Reference Object Choice in Spatial Language: Machine and Human Models
Barclay, Michael John
Thesis or dissertation
University of Exeter
Reason for embargo
To allow time for papers arising from the Thesis to be published
The thesis underpinning this study is as follows; it is possible to build machine models that are indistinguishable from the mental models used by humans to generate language to describe their environment. This is to say that the machine model should perform in such a way that a human listener could not discern whether a description of a scene was generated by a human or by the machine model. Many linguistic processes are used to generate even simple scene descriptions and developing machine models of all of them is beyond the scope of this study. The goal of this study is, therefore, to model a sufficient part of the scene description process, operating in a sufficiently realistic environment, so that the likelihood of being able to build machine models of the remaining processes, operating in the real world, can be established. The relatively under-researched process of reference object selection is chosen as the focus of this study. A reference object is, for instance, the `table' in the phrase ``The flowers are on the table''. This study demonstrates that the reference selection process is of similar complexity to others involved in generating scene descriptions which include: assigning prepositions, selecting reference frames and disambiguating objects (usually termed `generating referring expressions'). The secondary thesis of this study is therefore; it is possible to build a machine model that is indistinguishable from the mental models used by humans in selecting reference objects. Most of the practical work in the study is aimed at establishing this. An environment sufficiently near to the real-world for the machine models to operate on is developed as part of this study. It consists of a series of 3-dimensional scenes containing multiple objects that are recognisable to humans and `readable' by the machine models. The rationale for this approach is discussed. The performance of human subjects in describing this environment is evaluated, and measures by which the human performance can be compared to the performance of the machine models are discussed. The machine models used in the study are variants on Bayesian networks. A new approach to learning the structure of a subset of Bayesian networks is presented. Simple existing Bayesian classifiers such as naive or tree augmented naive networks did not perform sufficiently well. A significant result of this study is that useful machine models for reference object choice are of such complexity that a machine learning approach is required. Earlier proposals based on sum-of weighted-factors or similar constructions will not produce satisfactory models. Two differently derived sets of variables are used and compared in this study. Firstly variables derived from the basic geometry of the scene and the properties of objects are used. Models built from these variables match the choice of reference of a group of humans some 73\% of the time, as compared with 90\% for the median human subject. Secondly variables derived from `ray casting' the scene are used. Ray cast variables performed much worse than anticipated, suggesting that humans use object knowledge as well as immediate perception in the reference choice task. Models combining geometric and ray-cast variables match the choice of reference of the group of humans some 76\% of the time. Although niether of these machine models are likely to be indistinguishable from a human, the reference choices are rarely, if ever, entirely ridiculous. A secondary goal of the study is to contribute to the understanding of the process by which humans select reference objects. Several statistically significant results concerning the necessary complexity of the human models and the nature of the variables within them are established. Problems that remain with both the representation of the near-real-world environment and the Bayesian models and variables used within them are detailed. While these problems cast some doubt on the results it is argued that solving these problems is possible and would, on balance, lead to improved performance of the machine models. This further supports the assertion that machine models producing reference choices indistinguishable from those of humans are possible.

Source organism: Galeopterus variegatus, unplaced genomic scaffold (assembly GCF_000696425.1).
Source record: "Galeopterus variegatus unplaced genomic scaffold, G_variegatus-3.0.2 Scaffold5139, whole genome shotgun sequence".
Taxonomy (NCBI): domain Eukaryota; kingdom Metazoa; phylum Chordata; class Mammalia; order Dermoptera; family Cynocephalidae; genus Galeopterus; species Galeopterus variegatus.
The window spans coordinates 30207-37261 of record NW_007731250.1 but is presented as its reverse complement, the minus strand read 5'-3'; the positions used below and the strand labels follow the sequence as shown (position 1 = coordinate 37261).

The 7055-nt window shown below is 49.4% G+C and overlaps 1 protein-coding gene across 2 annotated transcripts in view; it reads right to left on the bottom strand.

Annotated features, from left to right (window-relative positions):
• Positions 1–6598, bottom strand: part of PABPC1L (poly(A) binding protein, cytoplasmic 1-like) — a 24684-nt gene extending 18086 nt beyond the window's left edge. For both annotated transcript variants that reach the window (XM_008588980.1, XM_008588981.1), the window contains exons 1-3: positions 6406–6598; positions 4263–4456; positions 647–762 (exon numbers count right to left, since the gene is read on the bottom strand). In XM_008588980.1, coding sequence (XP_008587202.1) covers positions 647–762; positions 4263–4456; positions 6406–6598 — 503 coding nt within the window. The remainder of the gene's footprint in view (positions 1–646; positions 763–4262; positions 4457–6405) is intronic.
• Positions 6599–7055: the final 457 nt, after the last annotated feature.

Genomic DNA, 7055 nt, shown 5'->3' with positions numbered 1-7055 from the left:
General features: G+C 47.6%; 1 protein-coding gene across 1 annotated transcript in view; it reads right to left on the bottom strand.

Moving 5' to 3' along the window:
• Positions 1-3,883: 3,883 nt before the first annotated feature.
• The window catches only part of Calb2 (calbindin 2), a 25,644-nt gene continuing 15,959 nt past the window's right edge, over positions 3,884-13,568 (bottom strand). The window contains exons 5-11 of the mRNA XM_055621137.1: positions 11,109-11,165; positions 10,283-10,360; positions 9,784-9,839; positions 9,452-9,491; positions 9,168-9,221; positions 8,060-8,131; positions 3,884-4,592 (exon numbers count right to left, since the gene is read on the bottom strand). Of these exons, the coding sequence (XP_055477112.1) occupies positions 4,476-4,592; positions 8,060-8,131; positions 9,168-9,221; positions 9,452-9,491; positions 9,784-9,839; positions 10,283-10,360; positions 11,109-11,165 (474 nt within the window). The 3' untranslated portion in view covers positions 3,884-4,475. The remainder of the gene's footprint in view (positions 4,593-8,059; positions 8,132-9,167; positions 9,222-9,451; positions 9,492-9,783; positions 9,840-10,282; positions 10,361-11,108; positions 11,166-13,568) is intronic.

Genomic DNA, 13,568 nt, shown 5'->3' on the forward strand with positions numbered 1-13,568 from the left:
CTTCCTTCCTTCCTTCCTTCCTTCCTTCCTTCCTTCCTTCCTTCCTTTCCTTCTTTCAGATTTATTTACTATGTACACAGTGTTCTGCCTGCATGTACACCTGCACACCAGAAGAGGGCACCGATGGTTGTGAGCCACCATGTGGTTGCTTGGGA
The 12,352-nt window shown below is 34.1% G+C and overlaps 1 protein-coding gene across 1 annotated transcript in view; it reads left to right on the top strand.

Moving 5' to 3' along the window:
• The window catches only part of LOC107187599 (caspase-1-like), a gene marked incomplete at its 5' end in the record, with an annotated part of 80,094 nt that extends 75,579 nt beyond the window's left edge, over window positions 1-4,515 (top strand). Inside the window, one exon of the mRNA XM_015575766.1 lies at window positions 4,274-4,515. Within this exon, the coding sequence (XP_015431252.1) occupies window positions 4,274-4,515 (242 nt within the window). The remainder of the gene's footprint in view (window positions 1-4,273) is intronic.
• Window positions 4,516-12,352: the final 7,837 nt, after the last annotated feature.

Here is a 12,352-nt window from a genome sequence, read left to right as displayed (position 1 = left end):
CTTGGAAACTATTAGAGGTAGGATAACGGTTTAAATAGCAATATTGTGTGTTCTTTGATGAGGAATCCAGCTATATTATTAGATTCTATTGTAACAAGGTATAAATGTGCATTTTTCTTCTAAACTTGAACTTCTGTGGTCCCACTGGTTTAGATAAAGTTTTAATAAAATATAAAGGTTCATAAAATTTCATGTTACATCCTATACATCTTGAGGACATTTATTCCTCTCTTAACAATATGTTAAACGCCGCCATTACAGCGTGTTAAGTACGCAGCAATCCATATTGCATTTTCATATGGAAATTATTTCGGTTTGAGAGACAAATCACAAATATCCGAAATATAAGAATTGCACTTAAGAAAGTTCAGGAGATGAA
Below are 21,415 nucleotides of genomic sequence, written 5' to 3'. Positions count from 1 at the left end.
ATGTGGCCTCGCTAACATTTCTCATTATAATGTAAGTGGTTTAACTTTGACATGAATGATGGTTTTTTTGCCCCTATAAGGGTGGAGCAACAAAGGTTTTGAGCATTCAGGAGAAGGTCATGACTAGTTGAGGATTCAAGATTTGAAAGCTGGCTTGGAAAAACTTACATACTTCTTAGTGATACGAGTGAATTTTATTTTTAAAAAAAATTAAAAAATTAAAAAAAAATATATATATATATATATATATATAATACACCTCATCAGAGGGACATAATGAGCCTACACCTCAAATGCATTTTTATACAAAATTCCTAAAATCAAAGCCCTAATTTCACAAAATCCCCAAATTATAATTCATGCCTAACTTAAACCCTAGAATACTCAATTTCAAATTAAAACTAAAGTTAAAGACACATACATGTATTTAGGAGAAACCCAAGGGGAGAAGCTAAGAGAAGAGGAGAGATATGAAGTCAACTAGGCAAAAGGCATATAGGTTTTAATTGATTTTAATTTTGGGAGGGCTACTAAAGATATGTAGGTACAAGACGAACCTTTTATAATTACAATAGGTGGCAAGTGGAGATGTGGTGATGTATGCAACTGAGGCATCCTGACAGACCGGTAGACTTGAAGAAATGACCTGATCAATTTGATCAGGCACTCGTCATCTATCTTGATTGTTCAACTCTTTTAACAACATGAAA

PhD in Computer Science